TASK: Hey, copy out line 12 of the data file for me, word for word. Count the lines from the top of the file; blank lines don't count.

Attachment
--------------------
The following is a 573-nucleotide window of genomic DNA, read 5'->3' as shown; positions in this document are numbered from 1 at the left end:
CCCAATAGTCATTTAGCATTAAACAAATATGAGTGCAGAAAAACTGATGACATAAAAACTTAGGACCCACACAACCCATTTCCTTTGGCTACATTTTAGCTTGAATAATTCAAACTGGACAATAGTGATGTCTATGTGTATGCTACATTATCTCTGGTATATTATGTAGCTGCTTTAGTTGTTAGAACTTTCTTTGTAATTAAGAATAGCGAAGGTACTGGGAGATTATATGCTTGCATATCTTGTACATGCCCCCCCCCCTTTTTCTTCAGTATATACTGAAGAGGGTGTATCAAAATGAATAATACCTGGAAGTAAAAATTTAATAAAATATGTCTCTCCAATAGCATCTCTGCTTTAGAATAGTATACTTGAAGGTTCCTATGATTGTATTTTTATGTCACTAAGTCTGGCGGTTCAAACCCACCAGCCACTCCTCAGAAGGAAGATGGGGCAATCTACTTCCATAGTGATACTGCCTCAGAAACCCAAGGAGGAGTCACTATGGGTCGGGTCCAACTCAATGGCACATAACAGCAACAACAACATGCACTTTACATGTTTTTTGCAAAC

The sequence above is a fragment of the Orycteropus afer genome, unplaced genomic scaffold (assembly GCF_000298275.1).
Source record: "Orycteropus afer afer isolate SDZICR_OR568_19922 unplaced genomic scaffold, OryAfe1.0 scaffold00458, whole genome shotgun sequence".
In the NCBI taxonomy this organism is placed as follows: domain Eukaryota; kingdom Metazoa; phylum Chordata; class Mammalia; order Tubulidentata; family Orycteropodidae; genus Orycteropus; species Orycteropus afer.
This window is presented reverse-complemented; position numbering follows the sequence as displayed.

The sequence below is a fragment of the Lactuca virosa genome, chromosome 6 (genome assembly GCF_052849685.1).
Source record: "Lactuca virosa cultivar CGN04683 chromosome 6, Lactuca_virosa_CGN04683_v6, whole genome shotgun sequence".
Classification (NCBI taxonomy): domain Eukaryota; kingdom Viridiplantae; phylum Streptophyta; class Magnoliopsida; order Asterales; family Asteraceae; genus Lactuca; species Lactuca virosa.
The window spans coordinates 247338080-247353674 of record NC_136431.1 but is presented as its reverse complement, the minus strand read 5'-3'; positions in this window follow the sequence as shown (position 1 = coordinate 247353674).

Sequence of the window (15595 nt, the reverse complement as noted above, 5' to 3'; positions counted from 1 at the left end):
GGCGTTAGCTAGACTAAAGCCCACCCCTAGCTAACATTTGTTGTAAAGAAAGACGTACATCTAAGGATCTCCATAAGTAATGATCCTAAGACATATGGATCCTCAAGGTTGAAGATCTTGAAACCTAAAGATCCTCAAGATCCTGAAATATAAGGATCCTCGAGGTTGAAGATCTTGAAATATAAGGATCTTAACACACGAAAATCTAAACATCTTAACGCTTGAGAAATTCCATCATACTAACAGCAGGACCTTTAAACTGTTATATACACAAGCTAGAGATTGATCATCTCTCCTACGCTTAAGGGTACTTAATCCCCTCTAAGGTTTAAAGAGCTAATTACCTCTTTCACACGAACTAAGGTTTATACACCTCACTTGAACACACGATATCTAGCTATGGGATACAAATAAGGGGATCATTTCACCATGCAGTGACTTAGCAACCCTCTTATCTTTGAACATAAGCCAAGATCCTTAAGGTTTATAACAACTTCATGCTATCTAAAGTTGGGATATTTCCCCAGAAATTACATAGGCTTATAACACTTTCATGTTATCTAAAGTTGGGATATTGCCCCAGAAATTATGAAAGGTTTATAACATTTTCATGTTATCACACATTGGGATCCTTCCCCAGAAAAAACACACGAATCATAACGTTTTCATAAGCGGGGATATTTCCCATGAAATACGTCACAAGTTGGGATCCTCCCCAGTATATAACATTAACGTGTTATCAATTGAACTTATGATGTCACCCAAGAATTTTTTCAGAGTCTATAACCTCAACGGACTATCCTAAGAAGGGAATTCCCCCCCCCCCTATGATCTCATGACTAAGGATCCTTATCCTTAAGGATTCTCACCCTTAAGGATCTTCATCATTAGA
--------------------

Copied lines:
GGCGTTAGCTAGACTAAAGCCCACCCCTAGCTAACATTTGTTGTAAAGAAAGACGTACATCTAAGGATCTCCATAAGTAATGATCCTAAGACATATGGATCCTCAAGGTTGAAGATCTTGAAACCTAAAGATCCTCAAGATCCTGAAATATAAGGATCCTCGAGGTTGAAGATCTTGAAATATAAGGATCTTAACACACGAAAATCTAAACATCTTAACGCTTGAGAAATTCCATCATACTAACAGCAGGACCTTTAAACTGTTATATACACAAGCTAGAGATTGATCATCTCTCCTACGCTTAAGGGTACTTAATCCCCTCTAAGGTTTAAAGAGCTAATTACCTCTTTCACACGAACTAAGGTTTATACACCTCACTTGAACACACGATATCTAGCTATGGGATACAAATAAGGGGATCATTTCACCATGCAGTGACTTAGCAACCCTCTTATCTTTGAACATAAGCCAAGATCCTTAAGGTTTATAACAACTTCATGCTATCTAAAGTTGGGATATTTCCCCAGAAATTACATAGGCTTATAACACTTTCATGTTATCTAAAGTTGGGATATTGCCCCAGAAATTATGAAAGGTTTATAACATTTTCATGTTATCACACATTGGGATCCTTCCCCAGAAAAAACACACGAATCATAACGTTTTCATAAGCGGGGATATTTCCCATGAAATACGTCACAAGTTGGGATCCTCCCCAGTATATAACATTAACGTGTTATCAATTGAACTTATGATGTCACCCAAGAATTTTTTCAGAGTCTATAACCTCAACGGACTATCCTAAGAAGGGAATTCCCCCCCCCCCTATGATCTCATGACTAAGGATCCTTATCCTTAAGGATTCTCACCCTTAAGGATCTTCATCATTAGA